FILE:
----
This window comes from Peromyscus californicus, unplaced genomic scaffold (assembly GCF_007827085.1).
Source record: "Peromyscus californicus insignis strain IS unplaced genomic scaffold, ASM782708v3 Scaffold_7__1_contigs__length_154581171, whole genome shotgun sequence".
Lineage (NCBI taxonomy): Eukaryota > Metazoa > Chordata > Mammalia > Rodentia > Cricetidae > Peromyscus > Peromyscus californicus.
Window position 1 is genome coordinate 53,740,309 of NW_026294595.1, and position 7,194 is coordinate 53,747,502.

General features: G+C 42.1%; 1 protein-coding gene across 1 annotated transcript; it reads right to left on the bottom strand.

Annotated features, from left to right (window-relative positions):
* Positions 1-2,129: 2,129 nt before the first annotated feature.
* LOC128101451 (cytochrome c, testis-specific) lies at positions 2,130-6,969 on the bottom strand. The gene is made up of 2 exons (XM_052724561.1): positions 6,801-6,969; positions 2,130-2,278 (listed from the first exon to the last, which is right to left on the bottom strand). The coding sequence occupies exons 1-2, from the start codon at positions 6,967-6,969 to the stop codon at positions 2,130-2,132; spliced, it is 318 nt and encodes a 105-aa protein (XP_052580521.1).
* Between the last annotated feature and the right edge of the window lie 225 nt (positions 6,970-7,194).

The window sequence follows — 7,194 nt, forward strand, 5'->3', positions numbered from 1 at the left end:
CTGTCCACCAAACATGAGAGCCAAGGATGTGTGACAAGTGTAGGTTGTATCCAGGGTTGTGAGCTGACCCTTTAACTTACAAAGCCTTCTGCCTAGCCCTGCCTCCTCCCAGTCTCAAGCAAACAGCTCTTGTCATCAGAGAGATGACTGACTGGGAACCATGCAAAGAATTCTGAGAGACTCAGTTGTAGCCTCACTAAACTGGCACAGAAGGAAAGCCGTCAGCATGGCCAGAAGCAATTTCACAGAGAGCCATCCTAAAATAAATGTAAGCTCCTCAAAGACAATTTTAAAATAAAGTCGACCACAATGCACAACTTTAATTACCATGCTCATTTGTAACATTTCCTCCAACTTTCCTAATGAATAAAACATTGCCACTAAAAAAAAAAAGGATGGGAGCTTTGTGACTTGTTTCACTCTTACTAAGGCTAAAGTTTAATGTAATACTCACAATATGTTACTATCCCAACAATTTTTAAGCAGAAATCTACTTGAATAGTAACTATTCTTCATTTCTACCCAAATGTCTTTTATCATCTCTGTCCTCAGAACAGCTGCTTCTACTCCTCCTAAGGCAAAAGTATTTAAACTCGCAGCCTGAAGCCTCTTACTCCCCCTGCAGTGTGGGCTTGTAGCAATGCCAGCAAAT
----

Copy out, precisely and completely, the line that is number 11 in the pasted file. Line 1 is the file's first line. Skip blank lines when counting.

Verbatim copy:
CTGTCCACCAAACATGAGAGCCAAGGATGTGTGACAAGTGTAGGTTGTATCCAGGGTTGTGAGCTGACCCTTTAACTTACAAAGCCTTCTGCCTAGCCCTGCCTCCTCCCAGTCTCAAGCAAACAGCTCTTGTCATCAGAGAGATGACTGACTGGGAACCATGCAAAGAATTCTGAGAGACTCAGTTGTAGCCTCACTAAACTGGCACAGAAGGAAAGCCGTCAGCATGGCCAGAAGCAATTTCACAGAGAGCCATCCTAAAATAAATGTAAGCTCCTCAAAGACAATTTTAAAATAAAGTCGACCACAATGCACAACTTTAATTACCATGCTCATTTGTAACATTTCCTCCAACTTTCCTAATGAATAAAACATTGCCACTAAAAAAAAAAAGGATGGGAGCTTTGTGACTTGTTTCACTCTTACTAAGGCTAAAGTTTAATGTAATACTCACAATATGTTACTATCCCAACAATTTTTAAGCAGAAATCTACTTGAATAGTAACTATTCTTCATTTCTACCCAAATGTCTTTTATCATCTCTGTCCTCAGAACAGCTGCTTCTACTCCTCCTAAGGCAAAAGTATTTAAACTCGCAGCCTGAAGCCTCTTACTCCCCCTGCAGTGTGGGCTTGTAGCAATGCCAGCAAAT